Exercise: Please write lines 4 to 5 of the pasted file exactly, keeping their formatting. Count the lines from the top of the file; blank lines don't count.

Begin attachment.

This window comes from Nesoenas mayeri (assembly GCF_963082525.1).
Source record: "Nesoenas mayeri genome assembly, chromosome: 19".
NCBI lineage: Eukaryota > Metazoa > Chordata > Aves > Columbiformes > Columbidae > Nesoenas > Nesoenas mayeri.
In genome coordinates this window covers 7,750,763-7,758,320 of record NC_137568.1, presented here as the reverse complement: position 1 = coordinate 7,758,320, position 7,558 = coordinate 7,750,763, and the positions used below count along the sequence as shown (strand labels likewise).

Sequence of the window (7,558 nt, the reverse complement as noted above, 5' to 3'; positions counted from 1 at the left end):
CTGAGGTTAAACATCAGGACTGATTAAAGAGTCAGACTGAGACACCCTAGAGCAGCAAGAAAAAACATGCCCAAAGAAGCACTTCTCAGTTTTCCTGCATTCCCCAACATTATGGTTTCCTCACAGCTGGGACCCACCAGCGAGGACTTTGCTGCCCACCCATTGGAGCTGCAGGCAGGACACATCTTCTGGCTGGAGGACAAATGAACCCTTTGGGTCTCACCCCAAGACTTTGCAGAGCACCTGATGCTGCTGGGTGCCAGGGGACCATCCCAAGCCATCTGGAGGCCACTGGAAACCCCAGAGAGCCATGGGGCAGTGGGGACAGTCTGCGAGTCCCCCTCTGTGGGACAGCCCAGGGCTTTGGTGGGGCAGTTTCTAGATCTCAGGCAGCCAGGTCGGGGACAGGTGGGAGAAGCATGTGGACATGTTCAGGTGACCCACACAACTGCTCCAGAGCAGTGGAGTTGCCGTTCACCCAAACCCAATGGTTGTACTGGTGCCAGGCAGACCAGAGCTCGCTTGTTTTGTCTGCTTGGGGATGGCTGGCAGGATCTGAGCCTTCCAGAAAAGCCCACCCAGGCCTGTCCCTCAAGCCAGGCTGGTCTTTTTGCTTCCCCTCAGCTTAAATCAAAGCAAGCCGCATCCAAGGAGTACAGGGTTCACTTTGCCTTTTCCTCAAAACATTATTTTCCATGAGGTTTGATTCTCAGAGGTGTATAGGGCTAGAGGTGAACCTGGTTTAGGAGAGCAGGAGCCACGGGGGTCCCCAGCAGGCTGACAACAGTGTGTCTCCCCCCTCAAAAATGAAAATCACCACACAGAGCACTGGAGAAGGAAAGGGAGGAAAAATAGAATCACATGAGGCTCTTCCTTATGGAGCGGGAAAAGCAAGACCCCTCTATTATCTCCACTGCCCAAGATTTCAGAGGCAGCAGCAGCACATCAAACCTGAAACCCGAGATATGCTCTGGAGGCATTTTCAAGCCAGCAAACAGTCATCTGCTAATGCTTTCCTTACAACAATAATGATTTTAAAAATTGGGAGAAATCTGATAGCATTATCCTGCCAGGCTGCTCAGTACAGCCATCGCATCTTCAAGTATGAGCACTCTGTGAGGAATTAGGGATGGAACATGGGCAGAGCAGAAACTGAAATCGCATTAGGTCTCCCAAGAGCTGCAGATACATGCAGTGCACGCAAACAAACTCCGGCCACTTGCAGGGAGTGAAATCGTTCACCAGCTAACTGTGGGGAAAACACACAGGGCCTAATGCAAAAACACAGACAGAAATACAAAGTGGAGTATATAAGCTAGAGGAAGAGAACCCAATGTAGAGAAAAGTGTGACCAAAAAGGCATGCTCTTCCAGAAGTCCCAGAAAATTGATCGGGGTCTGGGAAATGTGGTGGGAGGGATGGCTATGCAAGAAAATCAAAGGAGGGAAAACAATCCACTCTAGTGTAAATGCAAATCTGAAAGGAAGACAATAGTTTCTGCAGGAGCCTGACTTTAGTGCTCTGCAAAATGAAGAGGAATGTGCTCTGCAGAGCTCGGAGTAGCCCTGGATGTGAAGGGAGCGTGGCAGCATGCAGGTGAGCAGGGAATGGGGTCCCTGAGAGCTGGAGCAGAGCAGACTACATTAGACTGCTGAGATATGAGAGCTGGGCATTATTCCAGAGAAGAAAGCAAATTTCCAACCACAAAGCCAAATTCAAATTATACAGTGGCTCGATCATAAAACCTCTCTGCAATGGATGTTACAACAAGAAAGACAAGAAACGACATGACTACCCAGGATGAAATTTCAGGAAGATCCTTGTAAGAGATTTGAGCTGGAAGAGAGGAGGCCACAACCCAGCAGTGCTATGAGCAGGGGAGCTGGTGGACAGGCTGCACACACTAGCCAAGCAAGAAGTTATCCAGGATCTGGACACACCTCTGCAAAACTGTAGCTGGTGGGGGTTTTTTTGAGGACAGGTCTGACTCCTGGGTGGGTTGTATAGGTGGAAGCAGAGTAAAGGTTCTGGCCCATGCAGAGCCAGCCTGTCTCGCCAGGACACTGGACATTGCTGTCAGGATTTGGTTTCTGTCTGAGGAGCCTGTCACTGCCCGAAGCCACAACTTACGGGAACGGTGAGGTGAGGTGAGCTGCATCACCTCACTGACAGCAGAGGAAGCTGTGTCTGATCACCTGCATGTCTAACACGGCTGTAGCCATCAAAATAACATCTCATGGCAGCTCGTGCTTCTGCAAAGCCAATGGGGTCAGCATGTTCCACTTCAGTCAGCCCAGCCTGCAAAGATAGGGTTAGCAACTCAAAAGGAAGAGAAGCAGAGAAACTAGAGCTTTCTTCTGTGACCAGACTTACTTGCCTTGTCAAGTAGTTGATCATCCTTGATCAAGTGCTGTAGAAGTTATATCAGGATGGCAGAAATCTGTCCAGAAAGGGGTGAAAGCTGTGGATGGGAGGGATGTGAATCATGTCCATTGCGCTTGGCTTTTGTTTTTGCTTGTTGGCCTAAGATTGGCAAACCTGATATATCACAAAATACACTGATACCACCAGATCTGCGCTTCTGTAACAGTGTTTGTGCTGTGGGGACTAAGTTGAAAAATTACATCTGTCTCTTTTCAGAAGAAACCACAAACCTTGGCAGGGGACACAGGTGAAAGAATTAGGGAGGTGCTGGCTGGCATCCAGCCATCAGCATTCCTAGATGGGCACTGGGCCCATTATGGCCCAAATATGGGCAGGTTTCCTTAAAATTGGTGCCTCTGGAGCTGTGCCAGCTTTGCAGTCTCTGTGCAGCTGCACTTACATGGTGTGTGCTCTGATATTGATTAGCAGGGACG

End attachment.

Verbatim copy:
In genome coordinates this window covers 7,750,763-7,758,320 of record NC_137568.1, presented here as the reverse complement: position 1 = coordinate 7,758,320, position 7,558 = coordinate 7,750,763, and the positions used below count along the sequence as shown (strand labels likewise).

Sequence of the window (7,558 nt, the reverse complement as noted above, 5' to 3'; positions counted from 1 at the left end):